American merchant Aaron Montgomery Ward (1843-1913) helped create mail-order merchandising and built the large mail-order house which bears his name.
Born in Chatham, N.Y., A. Montgomery Ward moved to Niles, Mich., with his parents. He went to work at 14 in a barrel factory and later in a brickyard. He worked in the Chicago store that became Marshall Field; then he was a travelling salesman for a wholesale dry-goods house.
Aware of farmers' criticism of the high prices at country stores and their condemnation of what they considered exorbitant middlemen's profits, Ward conceived the idea of founding a mail-order house that would cut the cost of sales by purchasing direct from manufacturers and selling direct to retail purchasers. All transactions would be for cash, thereby eliminating the costs country storekeepers incurred by selling on credit. Ward also inaugurated the policy of allowing purchasers to return, without cost, goods they considered unacceptable.
Ward and his partner started their business with only a $2,400 stock of goods housed in a loft and displayed in a one-page catalog, but the enterprise was immediately successful. The 1876 catalog had 150 pages, and annual sales reached $1 million by 1888. At the time of Ward's death, annual sales were $40 million. There were several reasons for his great success, including his intimate knowledge of farmers' desires and the prices they would pay, his ability to get lower prices from manufacturers by volume purchasing, and the confidence customers gained by the return guaranty. He was fortunate in obtaining the support of the Farmers' National Grange, so he could advertise as "The Original Grange Supply House."
But Ward's career had its stormy aspects. Competition with Sears, Roebuck was brisk, and Sears passed the Ward company in annual volume of sales in 1902. Also, conflict with country storekeepers was continuous and bitter. Storekeepers, regarding mail-order houses as a grave threat, tried a variety of expedients to curtail their operations, including holding large ceremonies where mail-order catalogs were burned. Ward fought back by sending displays throughout the Midwest and by trumpeting his conviction that mail order had saved farmers millions by forcing country stores to lower prices.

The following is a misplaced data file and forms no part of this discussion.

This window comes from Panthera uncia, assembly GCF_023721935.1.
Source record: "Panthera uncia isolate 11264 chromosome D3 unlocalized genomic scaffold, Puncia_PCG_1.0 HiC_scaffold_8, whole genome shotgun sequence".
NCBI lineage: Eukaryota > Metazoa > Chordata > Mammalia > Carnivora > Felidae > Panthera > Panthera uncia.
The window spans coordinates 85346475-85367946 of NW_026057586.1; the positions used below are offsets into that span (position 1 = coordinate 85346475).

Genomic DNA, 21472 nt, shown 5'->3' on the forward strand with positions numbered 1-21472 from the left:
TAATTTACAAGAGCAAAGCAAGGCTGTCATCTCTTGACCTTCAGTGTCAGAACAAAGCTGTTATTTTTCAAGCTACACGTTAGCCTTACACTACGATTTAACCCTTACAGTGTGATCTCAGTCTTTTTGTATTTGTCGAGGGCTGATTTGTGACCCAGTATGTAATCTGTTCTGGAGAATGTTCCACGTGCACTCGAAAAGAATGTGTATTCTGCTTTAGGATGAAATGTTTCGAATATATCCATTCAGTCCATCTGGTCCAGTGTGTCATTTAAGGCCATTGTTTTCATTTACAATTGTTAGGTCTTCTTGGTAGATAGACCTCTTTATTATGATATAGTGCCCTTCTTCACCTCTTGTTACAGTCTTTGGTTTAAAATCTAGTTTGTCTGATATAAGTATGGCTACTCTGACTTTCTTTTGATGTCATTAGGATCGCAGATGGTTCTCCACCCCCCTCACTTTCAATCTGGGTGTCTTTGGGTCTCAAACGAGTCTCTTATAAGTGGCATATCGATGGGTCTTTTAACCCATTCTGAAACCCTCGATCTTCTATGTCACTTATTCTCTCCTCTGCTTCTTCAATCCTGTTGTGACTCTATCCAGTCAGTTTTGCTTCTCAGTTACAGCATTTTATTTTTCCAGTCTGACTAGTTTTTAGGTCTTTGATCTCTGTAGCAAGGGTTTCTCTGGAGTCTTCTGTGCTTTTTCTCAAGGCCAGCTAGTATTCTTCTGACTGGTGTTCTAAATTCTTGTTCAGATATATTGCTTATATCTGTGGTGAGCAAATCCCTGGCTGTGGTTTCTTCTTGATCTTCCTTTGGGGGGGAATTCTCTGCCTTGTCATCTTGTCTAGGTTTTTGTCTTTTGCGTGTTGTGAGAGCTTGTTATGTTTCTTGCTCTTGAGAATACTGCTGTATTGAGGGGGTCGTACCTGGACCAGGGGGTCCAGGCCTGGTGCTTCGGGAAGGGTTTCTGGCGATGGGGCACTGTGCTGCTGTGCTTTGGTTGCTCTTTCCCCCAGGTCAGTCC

Retiring from active management in 1901, Ward undertook much expensive litigation to preserve Chicago's lake front as a park and guard it against commercial encroachment. After his death his wife gave about $8.5 million to Northwestern University.
There is no biography of Ward, and materials on his career are hard to obtain. There is a sketch of him in Paul Gilbert and Charles Lee Bryson, Chicago and Its Makers (1929). An account of the origin of Ward's company and its chief competitor is in Boris Emmet and John E. Jeuck, Catalogues and Counters: A History of Sears, Roebuck and Company (1950). Stewart H. Holbrook, The Age of the Moguls (1953), evaluates Ward and his work.